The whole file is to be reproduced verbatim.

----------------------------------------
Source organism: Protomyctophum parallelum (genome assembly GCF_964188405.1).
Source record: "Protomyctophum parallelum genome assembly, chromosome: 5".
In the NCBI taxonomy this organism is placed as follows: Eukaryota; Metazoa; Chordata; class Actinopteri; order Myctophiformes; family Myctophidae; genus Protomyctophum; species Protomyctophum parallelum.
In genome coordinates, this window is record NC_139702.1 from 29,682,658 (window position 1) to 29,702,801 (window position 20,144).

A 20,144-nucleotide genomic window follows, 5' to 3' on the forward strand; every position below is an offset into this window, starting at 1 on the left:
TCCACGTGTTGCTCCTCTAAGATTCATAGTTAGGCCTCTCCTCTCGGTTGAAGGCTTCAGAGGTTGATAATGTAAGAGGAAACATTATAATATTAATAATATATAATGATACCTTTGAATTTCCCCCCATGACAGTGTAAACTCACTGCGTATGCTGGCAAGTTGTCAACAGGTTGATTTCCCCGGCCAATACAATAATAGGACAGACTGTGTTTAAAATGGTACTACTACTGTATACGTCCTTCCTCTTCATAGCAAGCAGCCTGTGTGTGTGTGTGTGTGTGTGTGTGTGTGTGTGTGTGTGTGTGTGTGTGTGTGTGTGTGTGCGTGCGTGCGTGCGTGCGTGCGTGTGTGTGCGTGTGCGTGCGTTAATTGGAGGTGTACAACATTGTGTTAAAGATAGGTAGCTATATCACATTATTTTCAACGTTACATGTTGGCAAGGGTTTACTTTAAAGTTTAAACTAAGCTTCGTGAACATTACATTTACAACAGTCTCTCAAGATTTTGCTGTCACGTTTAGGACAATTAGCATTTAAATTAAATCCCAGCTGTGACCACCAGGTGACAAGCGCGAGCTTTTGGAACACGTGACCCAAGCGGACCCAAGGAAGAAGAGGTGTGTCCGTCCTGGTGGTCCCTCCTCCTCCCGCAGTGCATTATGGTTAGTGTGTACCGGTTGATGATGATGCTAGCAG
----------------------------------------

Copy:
Source organism: Protomyctophum parallelum (genome assembly GCF_964188405.1).
Source record: "Protomyctophum parallelum genome assembly, chromosome: 5".
In the NCBI taxonomy this organism is placed as follows: Eukaryota; Metazoa; Chordata; class Actinopteri; order Myctophiformes; family Myctophidae; genus Protomyctophum; species Protomyctophum parallelum.
In genome coordinates, this window is record NC_139702.1 from 29,682,658 (window position 1) to 29,702,801 (window position 20,144).

A 20,144-nucleotide genomic window follows, 5' to 3' on the forward strand; every position below is an offset into this window, starting at 1 on the left:
TCCACGTGTTGCTCCTCTAAGATTCATAGTTAGGCCTCTCCTCTCGGTTGAAGGCTTCAGAGGTTGATAATGTAAGAGGAAACATTATAATATTAATAATATATAATGATACCTTTGAATTTCCCCCCATGACAGTGTAAACTCACTGCGTATGCTGGCAAGTTGTCAACAGGTTGATTTCCCCGGCCAATACAATAATAGGACAGACTGTGTTTAAAATGGTACTACTACTGTATACGTCCTTCCTCTTCATAGCAAGCAGCCTGTGTGTGTGTGTGTGTGTGTGTGTGTGTGTGTGTGTGTGTGTGTGTGTGTGTGTGTGTGTGCGTGCGTGCGTGCGTGCGTGCGTGTGTGTGCGTGTGCGTGCGTTAATTGGAGGTGTACAACATTGTGTTAAAGATAGGTAGCTATATCACATTATTTTCAACGTTACATGTTGGCAAGGGTTTACTTTAAAGTTTAAACTAAGCTTCGTGAACATTACATTTACAACAGTCTCTCAAGATTTTGCTGTCACGTTTAGGACAATTAGCATTTAAATTAAATCCCAGCTGTGACCACCAGGTGACAAGCGCGAGCTTTTGGAACACGTGACCCAAGCGGACCCAAGGAAGAAGAGGTGTGTCCGTCCTGGTGGTCCCTCCTCCTCCCGCAGTGCATTATGGTTAGTGTGTACCGGTTGATGATGATGCTAGCAG